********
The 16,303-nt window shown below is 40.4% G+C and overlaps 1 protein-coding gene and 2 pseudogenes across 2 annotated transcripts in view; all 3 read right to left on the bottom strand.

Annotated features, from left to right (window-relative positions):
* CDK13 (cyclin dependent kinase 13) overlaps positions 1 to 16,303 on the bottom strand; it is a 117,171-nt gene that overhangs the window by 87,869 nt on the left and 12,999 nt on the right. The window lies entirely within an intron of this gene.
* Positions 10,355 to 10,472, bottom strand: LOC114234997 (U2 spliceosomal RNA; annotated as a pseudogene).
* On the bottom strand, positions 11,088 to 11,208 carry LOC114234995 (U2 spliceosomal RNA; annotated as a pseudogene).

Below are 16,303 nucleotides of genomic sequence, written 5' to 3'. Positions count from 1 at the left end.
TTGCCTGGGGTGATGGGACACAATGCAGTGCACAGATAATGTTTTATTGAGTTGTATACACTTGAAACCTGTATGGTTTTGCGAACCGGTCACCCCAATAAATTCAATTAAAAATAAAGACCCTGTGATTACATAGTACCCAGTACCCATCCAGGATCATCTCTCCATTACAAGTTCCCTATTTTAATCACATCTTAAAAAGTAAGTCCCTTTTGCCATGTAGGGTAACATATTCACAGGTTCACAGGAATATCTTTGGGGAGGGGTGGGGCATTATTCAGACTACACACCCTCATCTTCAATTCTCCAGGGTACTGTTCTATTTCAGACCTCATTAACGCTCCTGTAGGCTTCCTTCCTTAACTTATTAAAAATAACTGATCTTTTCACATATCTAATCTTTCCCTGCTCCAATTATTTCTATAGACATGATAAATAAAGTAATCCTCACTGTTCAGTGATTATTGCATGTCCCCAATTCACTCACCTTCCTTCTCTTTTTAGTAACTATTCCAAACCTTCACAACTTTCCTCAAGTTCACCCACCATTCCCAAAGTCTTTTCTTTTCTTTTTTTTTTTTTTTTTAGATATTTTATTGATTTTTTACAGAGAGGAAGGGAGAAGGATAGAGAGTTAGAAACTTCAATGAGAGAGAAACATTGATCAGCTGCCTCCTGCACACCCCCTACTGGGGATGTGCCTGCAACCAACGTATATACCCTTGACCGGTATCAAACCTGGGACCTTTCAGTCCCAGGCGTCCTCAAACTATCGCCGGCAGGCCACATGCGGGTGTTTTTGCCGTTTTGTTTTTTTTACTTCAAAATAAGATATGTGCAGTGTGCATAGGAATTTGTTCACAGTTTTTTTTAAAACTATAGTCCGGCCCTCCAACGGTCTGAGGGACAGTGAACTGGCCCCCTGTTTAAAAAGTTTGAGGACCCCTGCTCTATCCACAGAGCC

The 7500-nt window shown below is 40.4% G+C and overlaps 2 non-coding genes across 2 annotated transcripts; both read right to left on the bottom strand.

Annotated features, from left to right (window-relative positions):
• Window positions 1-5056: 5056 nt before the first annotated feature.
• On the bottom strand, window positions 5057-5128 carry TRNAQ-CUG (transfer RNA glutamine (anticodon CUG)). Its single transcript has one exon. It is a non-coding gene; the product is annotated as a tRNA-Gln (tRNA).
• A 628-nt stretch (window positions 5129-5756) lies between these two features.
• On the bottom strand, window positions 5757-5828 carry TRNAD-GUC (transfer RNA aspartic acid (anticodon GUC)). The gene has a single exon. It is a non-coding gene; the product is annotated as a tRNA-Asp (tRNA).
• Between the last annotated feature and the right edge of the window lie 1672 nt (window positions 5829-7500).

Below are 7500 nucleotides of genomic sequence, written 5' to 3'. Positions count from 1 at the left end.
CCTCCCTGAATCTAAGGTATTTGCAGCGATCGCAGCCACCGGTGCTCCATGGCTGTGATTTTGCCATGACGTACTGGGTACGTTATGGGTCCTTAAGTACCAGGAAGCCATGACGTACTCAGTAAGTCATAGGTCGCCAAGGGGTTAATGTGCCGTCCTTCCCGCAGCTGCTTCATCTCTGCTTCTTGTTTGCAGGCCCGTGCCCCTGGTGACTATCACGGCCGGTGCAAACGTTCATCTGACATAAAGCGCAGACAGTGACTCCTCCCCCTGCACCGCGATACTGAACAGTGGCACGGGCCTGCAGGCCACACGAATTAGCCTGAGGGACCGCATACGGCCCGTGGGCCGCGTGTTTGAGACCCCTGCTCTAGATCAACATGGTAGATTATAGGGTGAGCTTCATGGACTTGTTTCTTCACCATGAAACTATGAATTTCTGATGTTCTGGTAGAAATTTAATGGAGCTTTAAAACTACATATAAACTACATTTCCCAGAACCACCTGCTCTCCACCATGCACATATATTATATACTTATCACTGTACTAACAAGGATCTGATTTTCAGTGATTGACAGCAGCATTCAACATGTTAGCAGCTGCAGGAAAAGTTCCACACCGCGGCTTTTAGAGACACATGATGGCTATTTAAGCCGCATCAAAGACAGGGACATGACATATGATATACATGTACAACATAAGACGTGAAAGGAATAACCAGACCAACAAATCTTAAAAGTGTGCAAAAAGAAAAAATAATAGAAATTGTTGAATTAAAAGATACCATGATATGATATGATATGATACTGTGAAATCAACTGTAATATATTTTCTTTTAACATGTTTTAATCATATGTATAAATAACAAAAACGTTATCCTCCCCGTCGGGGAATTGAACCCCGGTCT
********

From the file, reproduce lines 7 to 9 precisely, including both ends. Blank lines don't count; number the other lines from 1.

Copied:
TTGCCTGGGGTGATGGGACACAATGCAGTGCACAGATAATGTTTTATTGAGTTGTATACACTTGAAACCTGTATGGTTTTGCGAACCGGTCACCCCAATAAATTCAATTAAAAATAAAGACCCTGTGATTACATAGTACCCAGTACCCATCCAGGATCATCTCTCCATTACAAGTTCCCTATTTTAATCACATCTTAAAAAGTAAGTCCCTTTTGCCATGTAGGGTAACATATTCACAGGTTCACAGGAATATCTTTGGGGAGGGGTGGGGCATTATTCAGACTACACACCCTCATCTTCAATTCTCCAGGGTACTGTTCTATTTCAGACCTCATTAACGCTCCTGTAGGCTTCCTTCCTTAACTTATTAAAAATAACTGATCTTTTCACATATCTAATCTTTCCCTGCTCCAATTATTTCTATAGACATGATAAATAAAGTAATCCTCACTGTTCAGTGATTATTGCATGTCCCCAATTCACTCACCTTCCTTCTCTTTTTAGTAACTATTCCAAACCTTCACAACTTTCCTCAAGTTCACCCACCATTCCCAAAGTCTTTTCTTTTCTTTTTTTTTTTTTTTTTAGATATTTTATTGATTTTTTACAGAGAGGAAGGGAGAAGGATAGAGAGTTAGAAACTTCAATGAGAGAGAAACATTGATCAGCTGCCTCCTGCACACCCCCTACTGGGGATGTGCCTGCAACCAACGTATATACCCTTGACCGGTATCAAACCTGGGACCTTTCAGTCCCAGGCGTCCTCAAACTATCGCCGGCAGGCCACATGCGGGTGTTTTTGCCGTTTTGTTTTTTTTACTTCAAAATAAGATATGTGCAGTGTGCATAGGAATTTGTTCACAGTTTTTTTTAAAACTATAGTCCGGCCCTCCAACGGTCTGAGGGACAGTGAACTGGCCCCCTGTTTAAAAAGTTTGAGGACCCCTGCTCTATCCACAGAGCC

The 7500-nt window shown below is 40.4% G+C and overlaps 2 non-coding genes across 2 annotated transcripts; both read right to left on the bottom strand.

Annotated features, from left to right (window-relative positions):